Thursday 24 November 2011 will forever be remembered as the day when the people of Britain demonstrated that, when united together irrespective of race, religion or political background, they could bring about real political change. That day, I sat in Westminster Hall watching 35 MPs, one after another rise to speak out against the injustice of our extradition laws and specifically calling for justice for my son Babar Ahmad, now in his eighth year of detention without trial.
The primary reason behind such a powerful presence was because of the tireless efforts you all have put in over the last three months. I was abroad whilst the petition campaign was underway but was monitoring it closely via Facebook and YouTube. As the number of signatures began to rise day after day, hour after hour, I sat at my computer screen all night praying that we would cross the 100,000 target. It was like watching a thrilling one-day international cricket match.
When I found out that our petition, having obtained over 140,000 signatures, was to be debated in Westminster Hall, I was shocked. This was after all the same debating chamber that Natascha Engel, the Chair of the Backbench Business Committee, complained to the BBC about in June this year highlighting that the debates were not very well attended, it was a second rate debating chamber with no vote taken at the end.
I am sure that I am not the only one who was greatly disappointed by this decision. This was not the first setback we have faced over the last eight years but definitely one of the most painful as it seemed the government was going back on its promise. It seemed that all our hard work had gone to waste. I am sure all of you felt the same. I then recalled the words of Hannibal when trying to cross the Alps: “We will either find a way or make a way”.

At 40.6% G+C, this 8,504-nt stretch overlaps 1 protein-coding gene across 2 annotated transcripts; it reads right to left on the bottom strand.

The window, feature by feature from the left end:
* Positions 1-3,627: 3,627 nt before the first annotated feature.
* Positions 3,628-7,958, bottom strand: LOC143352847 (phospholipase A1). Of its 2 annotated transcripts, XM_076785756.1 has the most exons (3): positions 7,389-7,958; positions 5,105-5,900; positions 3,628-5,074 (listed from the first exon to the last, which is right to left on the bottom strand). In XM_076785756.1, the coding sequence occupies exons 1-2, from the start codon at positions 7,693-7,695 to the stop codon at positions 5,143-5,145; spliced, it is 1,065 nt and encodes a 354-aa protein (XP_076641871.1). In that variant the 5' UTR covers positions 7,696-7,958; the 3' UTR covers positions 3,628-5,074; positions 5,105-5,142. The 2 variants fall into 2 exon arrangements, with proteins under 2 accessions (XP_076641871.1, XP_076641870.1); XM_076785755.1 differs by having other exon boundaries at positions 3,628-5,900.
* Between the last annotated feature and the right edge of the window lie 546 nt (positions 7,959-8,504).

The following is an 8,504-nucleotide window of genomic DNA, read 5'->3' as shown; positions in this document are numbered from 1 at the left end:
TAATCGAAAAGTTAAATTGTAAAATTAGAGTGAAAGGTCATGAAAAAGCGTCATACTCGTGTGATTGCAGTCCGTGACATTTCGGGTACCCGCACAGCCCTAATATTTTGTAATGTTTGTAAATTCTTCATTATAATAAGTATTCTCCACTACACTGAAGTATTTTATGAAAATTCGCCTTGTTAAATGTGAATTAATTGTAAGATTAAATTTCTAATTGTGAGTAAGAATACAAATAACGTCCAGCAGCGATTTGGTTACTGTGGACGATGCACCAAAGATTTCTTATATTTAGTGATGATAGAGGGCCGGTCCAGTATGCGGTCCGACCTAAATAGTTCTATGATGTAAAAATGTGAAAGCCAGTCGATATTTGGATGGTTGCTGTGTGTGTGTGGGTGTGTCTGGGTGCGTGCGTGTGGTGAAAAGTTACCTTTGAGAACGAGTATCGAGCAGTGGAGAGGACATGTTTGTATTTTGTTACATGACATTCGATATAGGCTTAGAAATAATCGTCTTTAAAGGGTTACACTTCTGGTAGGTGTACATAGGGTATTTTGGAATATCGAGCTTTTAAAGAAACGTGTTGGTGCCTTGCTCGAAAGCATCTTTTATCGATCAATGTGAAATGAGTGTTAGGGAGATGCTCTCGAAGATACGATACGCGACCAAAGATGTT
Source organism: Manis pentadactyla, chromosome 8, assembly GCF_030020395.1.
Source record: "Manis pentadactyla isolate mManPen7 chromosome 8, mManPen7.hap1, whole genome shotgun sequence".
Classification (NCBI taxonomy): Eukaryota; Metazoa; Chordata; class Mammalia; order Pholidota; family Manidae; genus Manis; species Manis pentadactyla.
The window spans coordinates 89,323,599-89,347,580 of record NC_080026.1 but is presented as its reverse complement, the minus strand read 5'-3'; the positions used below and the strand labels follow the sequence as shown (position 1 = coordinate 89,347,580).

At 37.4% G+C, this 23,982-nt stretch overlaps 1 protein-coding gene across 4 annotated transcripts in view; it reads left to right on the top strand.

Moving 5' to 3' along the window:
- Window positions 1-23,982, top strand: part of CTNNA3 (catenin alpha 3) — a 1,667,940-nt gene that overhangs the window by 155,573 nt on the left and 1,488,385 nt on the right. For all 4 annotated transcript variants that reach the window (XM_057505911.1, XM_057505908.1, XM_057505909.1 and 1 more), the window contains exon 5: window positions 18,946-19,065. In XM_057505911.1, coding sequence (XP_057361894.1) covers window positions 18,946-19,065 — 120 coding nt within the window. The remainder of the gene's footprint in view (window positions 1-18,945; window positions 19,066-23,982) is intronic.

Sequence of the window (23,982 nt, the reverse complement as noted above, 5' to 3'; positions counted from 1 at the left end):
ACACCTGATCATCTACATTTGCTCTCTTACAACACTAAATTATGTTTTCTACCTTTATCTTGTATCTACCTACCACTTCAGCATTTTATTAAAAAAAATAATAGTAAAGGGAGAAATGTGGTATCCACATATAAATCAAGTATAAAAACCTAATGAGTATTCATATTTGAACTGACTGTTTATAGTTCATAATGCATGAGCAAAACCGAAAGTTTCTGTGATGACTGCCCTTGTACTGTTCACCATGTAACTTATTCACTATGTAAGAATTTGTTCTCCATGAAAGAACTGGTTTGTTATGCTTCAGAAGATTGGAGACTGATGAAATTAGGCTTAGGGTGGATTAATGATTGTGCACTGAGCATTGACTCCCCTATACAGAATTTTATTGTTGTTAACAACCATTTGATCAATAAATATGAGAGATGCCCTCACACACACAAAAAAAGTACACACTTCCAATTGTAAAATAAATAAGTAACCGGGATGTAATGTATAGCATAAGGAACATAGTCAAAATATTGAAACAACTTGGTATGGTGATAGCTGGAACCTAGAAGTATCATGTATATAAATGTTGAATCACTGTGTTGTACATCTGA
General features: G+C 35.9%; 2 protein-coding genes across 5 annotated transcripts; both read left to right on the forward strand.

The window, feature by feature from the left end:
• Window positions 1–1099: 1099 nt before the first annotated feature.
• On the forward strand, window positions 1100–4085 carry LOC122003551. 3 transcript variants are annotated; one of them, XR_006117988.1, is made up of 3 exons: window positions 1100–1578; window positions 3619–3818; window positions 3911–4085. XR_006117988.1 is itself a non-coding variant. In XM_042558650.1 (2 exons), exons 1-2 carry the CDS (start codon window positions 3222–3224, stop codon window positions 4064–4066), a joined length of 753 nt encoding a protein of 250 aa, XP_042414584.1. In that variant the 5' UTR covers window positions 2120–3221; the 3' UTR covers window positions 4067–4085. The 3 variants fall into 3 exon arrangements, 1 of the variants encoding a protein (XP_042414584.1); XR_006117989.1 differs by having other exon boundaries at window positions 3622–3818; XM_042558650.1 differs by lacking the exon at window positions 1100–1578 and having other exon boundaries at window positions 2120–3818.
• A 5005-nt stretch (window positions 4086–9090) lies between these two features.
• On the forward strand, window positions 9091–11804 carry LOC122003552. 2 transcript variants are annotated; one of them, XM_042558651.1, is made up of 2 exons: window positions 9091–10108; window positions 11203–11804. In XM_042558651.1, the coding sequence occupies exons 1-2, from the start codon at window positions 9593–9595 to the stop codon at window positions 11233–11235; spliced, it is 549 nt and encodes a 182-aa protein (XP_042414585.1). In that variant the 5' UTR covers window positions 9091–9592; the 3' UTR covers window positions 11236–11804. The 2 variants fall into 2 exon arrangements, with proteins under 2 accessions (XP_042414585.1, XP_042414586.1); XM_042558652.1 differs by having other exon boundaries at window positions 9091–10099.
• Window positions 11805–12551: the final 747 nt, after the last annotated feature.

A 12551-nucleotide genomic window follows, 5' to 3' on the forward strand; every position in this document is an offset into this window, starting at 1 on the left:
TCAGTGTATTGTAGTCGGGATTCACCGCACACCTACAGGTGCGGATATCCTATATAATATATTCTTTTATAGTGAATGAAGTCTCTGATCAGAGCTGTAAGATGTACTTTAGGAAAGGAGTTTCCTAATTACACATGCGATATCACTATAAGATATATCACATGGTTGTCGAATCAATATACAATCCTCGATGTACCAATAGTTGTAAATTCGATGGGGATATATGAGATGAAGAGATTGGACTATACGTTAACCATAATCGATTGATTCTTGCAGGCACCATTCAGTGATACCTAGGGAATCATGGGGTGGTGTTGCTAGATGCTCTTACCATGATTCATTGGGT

I told my children that we had to stand up and demand that the government honour their promise. We had to make our way. As news filtered out about the decision of the Backbench Business Committee, a few were ready to give up, and I do not blame them, but most it seemed were ready to fight. In recent weeks, you have bombarded your own MPs and the Backbench Business Committee with emails and telephone calls demanding this issue to be raised at the highest level, the Commons debating chamber. It is no understatement to say that you have shaken Westminster.
Finally at the debate on Thursday, Ms Jane Ellison MP, said that the Backbench Business Committee noted the enormous interest in Babar’s case and was more than happy to take further representations for time in the main Commons debating chamber, which all MPs present agreed with. Watching this happen before my eyes, I could not believe it. We are making our way and nothing is going to stop us, God willing.
I never thought that at the age of 77, I would have spent the last eight years fighting for justice for my son, but I have never felt more strongly, more passionately and have never been more optimistic that we are on the verge of making history, and bringing a fair resolution to this issue. So I thank all 140,969 of you that signed the petition, and all those who wanted to but didn’t get the opportunity, for your breathtaking efforts in fighting this injustice. The road so far has been a difficult one and I am sure there will be numerous challenges ahead, but let us reaffirm our resolve, recommit to this call for justice and let us be uncompromising in our appal to our government to recognise its responsibilities to its own citizens. I invite you to continue with me on this journey of seeking justice for my son Babar Ahmad.
I leave you with the words of legendary boxer Muhammad Ali: “If you even dream of beating me you’d better wake up and apologize.”
- To see if your MP attended the debate and to read the main highlights of the debate, please click here. If your MP had attended or made representations to the Backbench Business Committee, please remember to email them to thank them for their support.
- Click here to read the full transcript or to watch a video of the debate.